Thompson, Michael J., ed. Georg Lukács Reconsidered: Critical Essays in Politics, Philosophy and Aesthetics. London: Continuum, 2011.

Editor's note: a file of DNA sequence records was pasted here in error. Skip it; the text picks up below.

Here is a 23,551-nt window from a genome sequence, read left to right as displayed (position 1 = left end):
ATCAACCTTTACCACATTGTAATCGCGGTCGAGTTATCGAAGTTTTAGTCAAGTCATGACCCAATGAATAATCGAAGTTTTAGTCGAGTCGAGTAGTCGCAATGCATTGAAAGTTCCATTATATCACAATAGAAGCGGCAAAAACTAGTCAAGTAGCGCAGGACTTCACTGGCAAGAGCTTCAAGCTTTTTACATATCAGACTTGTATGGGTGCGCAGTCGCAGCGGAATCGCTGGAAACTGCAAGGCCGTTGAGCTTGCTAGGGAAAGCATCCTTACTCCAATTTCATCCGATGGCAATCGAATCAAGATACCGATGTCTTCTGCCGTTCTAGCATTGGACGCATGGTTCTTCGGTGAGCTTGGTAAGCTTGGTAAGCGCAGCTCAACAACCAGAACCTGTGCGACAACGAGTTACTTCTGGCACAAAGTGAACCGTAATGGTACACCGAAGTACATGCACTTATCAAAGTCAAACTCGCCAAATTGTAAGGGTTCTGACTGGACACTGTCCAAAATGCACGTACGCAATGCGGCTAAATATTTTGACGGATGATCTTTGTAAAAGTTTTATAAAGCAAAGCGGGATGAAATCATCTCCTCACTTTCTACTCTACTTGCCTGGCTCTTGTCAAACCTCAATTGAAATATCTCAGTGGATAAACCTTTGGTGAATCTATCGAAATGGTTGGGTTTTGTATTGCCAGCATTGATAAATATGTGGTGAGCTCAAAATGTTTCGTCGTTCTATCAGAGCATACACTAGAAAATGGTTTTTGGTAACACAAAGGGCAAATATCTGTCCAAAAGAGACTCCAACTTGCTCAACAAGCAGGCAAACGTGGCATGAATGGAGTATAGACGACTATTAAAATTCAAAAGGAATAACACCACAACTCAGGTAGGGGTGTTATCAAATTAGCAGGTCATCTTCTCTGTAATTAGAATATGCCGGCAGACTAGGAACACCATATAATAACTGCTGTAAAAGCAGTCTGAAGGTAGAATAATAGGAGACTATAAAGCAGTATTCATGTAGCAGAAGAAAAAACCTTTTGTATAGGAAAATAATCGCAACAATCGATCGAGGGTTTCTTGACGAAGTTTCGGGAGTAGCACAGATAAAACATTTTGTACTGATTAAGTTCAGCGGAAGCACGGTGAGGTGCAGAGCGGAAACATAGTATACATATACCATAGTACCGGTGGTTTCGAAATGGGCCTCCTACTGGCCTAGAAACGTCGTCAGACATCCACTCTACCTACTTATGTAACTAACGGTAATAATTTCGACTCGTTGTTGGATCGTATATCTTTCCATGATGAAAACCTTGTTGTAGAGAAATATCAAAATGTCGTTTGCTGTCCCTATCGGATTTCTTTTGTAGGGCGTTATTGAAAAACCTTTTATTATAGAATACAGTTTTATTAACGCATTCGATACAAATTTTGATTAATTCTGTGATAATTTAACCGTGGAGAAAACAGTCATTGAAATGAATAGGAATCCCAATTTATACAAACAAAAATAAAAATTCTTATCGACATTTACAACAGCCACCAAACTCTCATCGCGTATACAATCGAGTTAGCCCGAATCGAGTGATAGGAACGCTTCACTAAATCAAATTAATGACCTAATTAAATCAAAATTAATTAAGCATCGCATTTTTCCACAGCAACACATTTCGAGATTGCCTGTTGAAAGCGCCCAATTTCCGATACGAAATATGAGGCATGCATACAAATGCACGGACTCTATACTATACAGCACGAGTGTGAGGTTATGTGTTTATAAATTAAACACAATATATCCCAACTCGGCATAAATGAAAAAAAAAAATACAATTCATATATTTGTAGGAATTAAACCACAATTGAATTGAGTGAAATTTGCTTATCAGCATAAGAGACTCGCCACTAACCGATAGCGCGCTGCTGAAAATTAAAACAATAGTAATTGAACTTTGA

This anthology of essays on Georg Lukács (1885-1971) counts as part of a current wave of secondary literature on the Hungarian Marxist theorist, philosopher and literary critic. Lukács' work and intellectual legacy, always complex and provocative, have in fact never wanted for attention, but in the past few years new impetus for re-engaging with his work has come from literary studies, where his theory of literary realism and his implacable opposition to literary modernism in all its forms resonate with neo-realist aesthetics, and from social and political theory, where Axel Honneth's recent re-appropriation of the central concept of reification has initiated a renewed critical conversation on just what Lukács did and did not mean by reification, and how well the concept might survive transplantation into theoretical climates far different than Lukács' own. "Reconsideration" (an earlier anthology, by Lukács' Hungarian students, opted to "revalue" him) is therefore an apt expression. . . .